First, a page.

Financial incentives for abstinence among socioeconomically disadvantaged individuals in smoking cessation treatment

Darla E. Kendzor, Michael S. Businelle, Insiya B. Poonawalla, Erica L. Cuate, Anshula Kesh, Debra M. Rios, Ping Ma, David S. Balis

Research output: Contribution to journalArticle

36 Scopus citations

Abstract

Objectives. We evaluated the effectiveness of offering adjunctive financial incentives for abstinence (contingency management [CM]) within a safety net hospital smoking cessation program. Methods. We randomized participants (n = 146) from a Dallas County, Texas, Tobacco Cessation Clinic from 2011 to 2013 to usual care (UC; cessation program; n = 71) or CM (UC + 4 weeks of financial incentives; n = 75), and followed from 1 week before the quit date through 4 weeks after the quit date. A subset (n = 128) was asked to attend a visit 12 weeks after the scheduled quit date. Results. Participants were primarily Black (62.3%) or White (28.1%) and female (57.5%). Most participants were uninsured (52.1%) and had an annual household income of less than $12 000 (55.5%). Abstinence rates were significantly higher for those assigned to CM than UC at all visits following the quit date (all Ps <.05). Point prevalence abstinence rates in the CM and UC groups were 49.3% versus 25.4% at 4 weeks after the quit date and 32.8% versus 14.1% at 12 weeks after the quit date. CM participants earned an average of $63.40 ($150 possible) for abstinence during the first 4 weeks after the scheduled quit date. Conclusions. Offering small financial incentives for abstinence might be an effective means to improve abstinence rates among socioeconomically disadvantaged individuals participating in smoking cessation treatment.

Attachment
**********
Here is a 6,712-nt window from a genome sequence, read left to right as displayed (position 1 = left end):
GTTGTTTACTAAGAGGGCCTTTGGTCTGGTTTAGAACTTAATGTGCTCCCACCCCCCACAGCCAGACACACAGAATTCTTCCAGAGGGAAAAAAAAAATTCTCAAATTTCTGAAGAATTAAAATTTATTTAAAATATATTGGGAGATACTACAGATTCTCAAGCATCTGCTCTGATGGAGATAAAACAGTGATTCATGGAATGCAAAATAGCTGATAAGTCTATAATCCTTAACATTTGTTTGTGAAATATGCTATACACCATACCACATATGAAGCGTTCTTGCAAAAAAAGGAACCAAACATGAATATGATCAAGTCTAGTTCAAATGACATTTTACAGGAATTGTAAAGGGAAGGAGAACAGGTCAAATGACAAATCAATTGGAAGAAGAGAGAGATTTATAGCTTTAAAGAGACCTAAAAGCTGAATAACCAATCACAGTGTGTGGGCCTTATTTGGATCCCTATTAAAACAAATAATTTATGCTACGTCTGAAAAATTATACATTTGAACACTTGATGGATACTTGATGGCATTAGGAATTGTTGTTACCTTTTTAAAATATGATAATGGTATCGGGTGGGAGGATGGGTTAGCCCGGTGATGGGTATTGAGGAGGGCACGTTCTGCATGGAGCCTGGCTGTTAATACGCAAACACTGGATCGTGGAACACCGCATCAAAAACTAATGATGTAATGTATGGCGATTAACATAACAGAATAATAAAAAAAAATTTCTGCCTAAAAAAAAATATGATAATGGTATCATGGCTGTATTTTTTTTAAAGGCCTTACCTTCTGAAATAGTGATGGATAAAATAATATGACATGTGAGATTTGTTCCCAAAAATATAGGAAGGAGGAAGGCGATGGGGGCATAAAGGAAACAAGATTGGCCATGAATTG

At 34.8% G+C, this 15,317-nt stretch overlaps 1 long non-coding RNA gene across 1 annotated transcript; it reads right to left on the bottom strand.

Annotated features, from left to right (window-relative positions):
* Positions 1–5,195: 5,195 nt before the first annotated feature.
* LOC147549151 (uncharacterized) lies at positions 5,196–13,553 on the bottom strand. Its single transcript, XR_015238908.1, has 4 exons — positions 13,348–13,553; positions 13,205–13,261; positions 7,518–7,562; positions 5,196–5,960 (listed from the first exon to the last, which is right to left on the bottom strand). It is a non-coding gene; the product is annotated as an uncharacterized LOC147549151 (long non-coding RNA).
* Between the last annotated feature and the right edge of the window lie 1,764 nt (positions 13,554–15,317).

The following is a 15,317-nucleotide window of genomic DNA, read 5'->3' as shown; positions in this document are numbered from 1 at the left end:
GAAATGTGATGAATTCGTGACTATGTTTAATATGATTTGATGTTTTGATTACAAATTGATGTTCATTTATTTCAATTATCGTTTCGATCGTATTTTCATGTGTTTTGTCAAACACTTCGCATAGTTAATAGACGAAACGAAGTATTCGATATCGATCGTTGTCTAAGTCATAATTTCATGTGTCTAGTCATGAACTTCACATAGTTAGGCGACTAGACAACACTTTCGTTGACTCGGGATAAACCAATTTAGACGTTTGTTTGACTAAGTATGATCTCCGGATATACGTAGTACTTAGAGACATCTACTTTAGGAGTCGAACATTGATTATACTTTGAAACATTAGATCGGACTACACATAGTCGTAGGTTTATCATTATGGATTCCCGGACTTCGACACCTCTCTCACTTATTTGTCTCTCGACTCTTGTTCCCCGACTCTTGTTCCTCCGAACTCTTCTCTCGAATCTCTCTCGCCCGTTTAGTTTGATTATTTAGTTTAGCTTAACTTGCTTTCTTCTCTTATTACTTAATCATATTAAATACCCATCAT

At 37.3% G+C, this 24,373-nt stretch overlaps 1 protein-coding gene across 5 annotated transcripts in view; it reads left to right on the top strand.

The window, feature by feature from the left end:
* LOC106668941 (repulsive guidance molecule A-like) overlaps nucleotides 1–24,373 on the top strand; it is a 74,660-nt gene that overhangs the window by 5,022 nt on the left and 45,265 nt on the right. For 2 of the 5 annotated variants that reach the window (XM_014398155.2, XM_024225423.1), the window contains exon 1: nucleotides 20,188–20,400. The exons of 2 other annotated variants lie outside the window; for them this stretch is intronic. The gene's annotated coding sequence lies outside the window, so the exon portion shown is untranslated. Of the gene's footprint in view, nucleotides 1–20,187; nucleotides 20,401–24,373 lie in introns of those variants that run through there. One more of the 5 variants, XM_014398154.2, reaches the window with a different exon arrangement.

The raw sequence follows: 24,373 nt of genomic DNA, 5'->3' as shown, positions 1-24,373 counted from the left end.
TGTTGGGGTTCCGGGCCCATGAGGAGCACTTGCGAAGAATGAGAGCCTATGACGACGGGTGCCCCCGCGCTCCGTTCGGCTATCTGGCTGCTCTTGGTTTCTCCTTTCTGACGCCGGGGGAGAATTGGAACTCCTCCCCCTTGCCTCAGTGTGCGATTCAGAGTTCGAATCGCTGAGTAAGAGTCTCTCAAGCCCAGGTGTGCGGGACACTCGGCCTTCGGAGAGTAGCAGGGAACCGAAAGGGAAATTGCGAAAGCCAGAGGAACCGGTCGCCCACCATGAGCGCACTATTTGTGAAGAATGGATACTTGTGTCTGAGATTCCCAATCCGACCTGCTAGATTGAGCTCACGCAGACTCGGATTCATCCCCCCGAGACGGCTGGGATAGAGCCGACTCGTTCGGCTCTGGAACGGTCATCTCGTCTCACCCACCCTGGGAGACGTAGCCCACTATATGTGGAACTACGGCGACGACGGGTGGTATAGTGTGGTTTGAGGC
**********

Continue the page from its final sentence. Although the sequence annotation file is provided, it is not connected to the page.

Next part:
Original languageEnglish (US)
Pages (from-to)1198-1205
Number of pages8
JournalAmerican journal of public health
Volume105
Issue number6
DOIs
StatePublished - Jun 1 2015

ASJC Scopus subject areas

  • Public Health, Environmental and Occupational Health

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